Research for Caregivers and Healthcare Professionals
Recruitment and consent of women with intellectual disabilities in a randomized control trial of a health promotion intervention
Swaine, J.G., Parish, S.L., Luken, K., Atkins, L.
Journal of Intellectual Disability Research. 2011;55(5):474-483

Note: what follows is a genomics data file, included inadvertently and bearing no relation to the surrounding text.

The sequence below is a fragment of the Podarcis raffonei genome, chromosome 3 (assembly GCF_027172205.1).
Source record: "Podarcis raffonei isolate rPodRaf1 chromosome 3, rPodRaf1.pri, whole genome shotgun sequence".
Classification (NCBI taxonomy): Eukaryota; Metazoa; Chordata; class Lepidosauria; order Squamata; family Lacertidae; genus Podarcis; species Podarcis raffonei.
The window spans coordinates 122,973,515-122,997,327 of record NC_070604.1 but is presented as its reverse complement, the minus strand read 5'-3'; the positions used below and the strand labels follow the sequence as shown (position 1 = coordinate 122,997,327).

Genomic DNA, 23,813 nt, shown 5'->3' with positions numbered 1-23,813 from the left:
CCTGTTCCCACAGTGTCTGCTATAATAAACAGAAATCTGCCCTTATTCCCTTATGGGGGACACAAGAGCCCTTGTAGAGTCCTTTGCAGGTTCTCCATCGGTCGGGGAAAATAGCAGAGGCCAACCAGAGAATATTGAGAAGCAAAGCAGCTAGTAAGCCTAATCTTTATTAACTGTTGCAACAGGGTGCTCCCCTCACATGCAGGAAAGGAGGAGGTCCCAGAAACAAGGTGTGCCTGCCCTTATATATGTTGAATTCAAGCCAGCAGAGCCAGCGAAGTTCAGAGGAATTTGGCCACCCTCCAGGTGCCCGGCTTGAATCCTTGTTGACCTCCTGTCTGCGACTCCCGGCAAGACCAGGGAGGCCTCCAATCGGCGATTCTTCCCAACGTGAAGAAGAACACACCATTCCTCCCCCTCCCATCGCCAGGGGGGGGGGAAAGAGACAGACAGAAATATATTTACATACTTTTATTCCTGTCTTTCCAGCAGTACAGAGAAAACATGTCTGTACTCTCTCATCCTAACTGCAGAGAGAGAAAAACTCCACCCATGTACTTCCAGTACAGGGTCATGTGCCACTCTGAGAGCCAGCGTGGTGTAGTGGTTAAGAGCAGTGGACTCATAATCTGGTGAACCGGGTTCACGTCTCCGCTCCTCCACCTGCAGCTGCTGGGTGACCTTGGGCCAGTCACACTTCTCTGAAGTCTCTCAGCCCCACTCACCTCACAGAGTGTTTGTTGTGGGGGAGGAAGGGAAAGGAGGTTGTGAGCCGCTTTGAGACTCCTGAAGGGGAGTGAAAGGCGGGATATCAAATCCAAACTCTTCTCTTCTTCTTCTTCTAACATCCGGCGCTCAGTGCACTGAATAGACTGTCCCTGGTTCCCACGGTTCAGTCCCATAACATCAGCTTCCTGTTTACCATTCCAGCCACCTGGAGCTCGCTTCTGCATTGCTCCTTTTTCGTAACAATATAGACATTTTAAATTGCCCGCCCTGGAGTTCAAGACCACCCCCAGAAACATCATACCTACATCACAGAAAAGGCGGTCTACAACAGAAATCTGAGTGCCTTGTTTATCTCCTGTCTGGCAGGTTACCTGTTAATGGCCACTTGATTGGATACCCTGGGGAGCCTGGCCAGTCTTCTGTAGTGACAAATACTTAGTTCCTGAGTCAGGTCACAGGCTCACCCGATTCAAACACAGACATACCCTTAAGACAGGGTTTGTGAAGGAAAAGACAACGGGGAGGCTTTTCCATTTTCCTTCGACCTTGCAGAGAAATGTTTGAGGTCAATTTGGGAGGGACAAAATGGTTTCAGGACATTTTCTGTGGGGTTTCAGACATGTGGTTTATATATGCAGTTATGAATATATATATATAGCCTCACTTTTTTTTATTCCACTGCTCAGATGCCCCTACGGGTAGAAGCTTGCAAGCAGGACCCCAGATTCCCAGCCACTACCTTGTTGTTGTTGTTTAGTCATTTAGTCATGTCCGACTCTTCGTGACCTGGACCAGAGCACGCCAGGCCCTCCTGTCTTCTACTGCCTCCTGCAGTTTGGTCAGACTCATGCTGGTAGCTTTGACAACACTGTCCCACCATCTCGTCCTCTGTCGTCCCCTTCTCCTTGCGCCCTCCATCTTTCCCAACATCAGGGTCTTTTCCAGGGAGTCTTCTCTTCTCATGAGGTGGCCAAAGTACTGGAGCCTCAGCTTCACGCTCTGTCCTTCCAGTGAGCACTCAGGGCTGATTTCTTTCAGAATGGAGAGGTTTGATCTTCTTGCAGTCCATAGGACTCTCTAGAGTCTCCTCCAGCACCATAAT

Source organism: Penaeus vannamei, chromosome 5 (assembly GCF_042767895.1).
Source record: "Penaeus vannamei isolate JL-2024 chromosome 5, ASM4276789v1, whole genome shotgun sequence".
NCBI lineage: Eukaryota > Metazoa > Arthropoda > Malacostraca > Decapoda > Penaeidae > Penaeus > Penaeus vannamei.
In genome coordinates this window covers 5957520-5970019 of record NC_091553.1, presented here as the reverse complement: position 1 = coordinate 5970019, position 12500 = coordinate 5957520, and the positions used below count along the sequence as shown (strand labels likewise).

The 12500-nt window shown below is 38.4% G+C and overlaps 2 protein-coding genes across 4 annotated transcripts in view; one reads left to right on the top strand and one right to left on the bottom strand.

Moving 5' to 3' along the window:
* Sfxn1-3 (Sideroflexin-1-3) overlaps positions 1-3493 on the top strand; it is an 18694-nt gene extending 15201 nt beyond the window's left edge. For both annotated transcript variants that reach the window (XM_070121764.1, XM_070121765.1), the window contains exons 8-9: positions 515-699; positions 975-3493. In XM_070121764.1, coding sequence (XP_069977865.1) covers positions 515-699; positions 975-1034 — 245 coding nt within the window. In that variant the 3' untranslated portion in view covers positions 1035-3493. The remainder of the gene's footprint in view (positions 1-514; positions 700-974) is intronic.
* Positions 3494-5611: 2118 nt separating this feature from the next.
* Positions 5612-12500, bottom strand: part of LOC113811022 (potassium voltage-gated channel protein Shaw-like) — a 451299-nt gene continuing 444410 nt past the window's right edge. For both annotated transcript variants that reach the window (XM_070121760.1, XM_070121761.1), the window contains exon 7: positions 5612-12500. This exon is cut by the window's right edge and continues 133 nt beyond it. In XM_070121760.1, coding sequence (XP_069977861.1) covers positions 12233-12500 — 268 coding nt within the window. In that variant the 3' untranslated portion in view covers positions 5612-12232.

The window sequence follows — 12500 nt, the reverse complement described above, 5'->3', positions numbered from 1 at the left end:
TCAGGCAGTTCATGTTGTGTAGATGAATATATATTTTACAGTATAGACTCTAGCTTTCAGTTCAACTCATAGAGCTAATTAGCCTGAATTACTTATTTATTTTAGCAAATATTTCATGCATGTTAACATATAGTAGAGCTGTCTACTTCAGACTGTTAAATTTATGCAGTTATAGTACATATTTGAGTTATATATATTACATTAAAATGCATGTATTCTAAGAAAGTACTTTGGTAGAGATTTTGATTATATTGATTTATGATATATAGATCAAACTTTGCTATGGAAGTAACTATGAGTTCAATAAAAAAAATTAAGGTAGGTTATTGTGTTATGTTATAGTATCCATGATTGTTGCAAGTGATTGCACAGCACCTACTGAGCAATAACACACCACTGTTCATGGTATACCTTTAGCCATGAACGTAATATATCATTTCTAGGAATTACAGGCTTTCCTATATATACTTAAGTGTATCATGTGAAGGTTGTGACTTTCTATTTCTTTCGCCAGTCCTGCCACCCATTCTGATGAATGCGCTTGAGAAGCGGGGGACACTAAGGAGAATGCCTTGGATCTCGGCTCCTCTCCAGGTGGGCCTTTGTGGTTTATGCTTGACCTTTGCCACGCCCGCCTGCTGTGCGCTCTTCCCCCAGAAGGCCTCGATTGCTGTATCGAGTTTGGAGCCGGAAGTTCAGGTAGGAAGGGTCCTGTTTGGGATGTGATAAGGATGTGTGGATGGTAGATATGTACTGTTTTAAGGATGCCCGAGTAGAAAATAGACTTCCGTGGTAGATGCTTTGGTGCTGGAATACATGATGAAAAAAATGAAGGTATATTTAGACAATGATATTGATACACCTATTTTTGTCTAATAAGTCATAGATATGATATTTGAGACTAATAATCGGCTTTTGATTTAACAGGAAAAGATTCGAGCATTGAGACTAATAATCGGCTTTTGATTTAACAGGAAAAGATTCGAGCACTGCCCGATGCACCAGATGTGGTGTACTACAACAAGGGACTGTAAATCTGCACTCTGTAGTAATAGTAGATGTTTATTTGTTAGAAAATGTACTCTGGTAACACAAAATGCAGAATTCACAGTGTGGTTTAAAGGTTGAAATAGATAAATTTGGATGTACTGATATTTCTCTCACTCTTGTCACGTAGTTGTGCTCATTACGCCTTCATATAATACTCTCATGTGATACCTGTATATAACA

Abstract: The need for evidence-based health promotion interventions for women with intellectual and developmental disabilities is critical. However, significant barriers impede them from participating in research, including those related to recruitment and obtaining informed consent. Methods: This study describes a procedure for the recruitment and consent of women with intellectual disabilities into a community-based, multi-site randomized controlled trial. Results: Of 269 women who participated in information sessions, 203 (75%) enrolled in the study. While women with and without legal guardians consented at the same approximate rates (83% and 85%, respectively), those with legal guardians enrolled at significantly lower rates (61%) because of lower rates (74%) of guardian consent. Conclusions: It is possible to recruit community-dwelling women with intellectual disabilities into randomized controlled trials at relatively high participation rates. Recruiting women who have guardians poses additional challenges for researchers.